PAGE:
Category: DIY Boating

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When she won’t start

When she won’t start

We’ve all experienced that sinking feeling at the end of a day’s boating when you turn the key and are rewarded with a faint click. Before you call Coastguard, there are a few other options.

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Cooking with diesel

Cooking with diesel

For many years the humble LPG cooker’s been a popular cooking option for small and medium-sized boats, caravans and RVs. Economical and simple to use, it’s regarded as the best option when mains-powered appliances aren’t an option. But is it?

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Mason Clipper 23 resto

Mason Clipper 23 resto

Whangamata-based master craftsman Harry Nordberg has resuscitated a 1962 Mason Clipper 23 – giving the 57-year-old dame the cosmetic surgery she needed and deserved, writes Roger Mills. This boat has been restored for a client in Queenstown, and I caught up with Harry just before she was shipped south to her new owner. His involvement...

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Prodigal clinker

Prodigal clinker

An improbable re-acquaintance with a long-lost Jomo Craft clinker dinghy kindles plenty of memories for George Empson – and fires the flame for the painstaking restoration of a derelict sister ship. My life first intersected with the clinker dinghy in the late 1950s, when my father bought her from the then New Zealand Electricity Department...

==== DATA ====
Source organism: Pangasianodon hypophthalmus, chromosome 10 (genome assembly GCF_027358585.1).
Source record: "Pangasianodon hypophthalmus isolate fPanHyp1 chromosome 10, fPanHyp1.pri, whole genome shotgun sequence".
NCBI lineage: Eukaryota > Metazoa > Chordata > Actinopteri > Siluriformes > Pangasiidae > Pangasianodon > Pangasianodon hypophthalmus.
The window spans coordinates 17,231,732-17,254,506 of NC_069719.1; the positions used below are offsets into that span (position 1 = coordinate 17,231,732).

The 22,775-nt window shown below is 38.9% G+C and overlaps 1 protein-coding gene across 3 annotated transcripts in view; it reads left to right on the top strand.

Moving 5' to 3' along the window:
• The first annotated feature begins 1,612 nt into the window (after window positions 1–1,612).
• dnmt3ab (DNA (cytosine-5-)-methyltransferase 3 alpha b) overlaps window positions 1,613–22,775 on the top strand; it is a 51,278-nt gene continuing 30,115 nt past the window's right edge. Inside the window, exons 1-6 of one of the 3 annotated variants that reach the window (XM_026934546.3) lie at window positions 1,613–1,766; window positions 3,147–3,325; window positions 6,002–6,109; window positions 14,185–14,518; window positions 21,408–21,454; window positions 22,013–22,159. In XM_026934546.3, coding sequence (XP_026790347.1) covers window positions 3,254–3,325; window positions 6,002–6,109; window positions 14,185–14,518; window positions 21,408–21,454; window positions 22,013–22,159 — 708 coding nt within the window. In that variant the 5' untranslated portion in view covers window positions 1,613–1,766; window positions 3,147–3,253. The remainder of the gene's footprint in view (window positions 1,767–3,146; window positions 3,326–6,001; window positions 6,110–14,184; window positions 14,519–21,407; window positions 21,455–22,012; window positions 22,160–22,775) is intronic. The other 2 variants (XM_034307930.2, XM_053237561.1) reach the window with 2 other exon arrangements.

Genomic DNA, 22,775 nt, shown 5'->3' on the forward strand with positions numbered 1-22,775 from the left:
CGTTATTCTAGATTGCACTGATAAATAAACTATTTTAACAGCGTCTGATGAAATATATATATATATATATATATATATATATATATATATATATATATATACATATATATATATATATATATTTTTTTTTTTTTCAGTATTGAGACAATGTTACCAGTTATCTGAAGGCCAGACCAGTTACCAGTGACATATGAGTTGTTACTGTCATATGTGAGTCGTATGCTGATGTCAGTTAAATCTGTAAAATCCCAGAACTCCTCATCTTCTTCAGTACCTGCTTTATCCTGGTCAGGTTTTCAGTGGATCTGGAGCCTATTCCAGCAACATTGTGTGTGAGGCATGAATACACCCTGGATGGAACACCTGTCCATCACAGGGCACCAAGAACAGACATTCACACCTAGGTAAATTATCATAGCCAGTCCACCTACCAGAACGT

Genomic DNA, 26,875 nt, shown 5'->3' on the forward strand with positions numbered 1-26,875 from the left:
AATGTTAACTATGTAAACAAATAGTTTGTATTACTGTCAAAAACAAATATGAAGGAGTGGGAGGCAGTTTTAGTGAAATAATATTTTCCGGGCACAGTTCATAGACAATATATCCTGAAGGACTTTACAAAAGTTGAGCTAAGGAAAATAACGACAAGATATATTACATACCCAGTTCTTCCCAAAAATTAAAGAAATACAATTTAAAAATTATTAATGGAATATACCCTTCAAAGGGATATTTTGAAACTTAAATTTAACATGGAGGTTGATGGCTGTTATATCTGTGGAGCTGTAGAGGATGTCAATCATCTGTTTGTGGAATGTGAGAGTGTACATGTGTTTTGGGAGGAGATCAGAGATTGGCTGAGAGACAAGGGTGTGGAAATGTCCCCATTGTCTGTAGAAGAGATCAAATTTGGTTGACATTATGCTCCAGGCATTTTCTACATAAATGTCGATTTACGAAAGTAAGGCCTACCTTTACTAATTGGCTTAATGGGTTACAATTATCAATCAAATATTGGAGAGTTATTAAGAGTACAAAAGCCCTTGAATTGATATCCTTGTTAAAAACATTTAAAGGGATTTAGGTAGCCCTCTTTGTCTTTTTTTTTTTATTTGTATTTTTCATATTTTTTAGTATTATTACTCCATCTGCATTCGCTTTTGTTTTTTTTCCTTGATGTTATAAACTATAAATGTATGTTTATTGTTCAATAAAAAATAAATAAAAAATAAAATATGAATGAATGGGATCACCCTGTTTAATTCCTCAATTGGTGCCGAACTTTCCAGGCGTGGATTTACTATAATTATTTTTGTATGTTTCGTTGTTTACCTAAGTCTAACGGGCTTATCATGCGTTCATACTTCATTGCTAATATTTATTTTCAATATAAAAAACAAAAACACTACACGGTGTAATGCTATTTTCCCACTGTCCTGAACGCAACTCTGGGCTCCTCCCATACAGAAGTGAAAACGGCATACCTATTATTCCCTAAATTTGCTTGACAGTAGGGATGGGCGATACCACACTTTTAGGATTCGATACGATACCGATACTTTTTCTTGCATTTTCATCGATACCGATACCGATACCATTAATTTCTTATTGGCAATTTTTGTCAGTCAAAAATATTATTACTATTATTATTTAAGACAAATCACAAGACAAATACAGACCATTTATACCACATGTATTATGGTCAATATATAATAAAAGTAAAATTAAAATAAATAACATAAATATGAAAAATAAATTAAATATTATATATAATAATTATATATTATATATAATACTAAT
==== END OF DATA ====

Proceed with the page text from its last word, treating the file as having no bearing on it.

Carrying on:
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Failing potency

Failing potency

In last month’s issue I explored the ‘disease’ that afflicts diesel-powered boats – the dreaded diesel bug. Owners of petrol-powered vessels have no such problems. But they DO have their own unique problem – stale petrol.

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Dealing with argy-bargy

Dealing with argy-bargy

Most owners accept the importance of protecting their pride and joy from damage caused when tying up to docks, wharves and other boats. There’s more to the humble fender than meets the eye. The air-filled fender is by far the most popular type of protection for boats. Generally comprising a soft but very tough, PVC...

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The prop’s gone AWOL

The prop’s gone AWOL

On a recent scallop-gathering trip out at the Coromandel, all went well until a diver noticed that one of the boat’s drive shafts looked a bit bare – the prop was missing. How did that happen?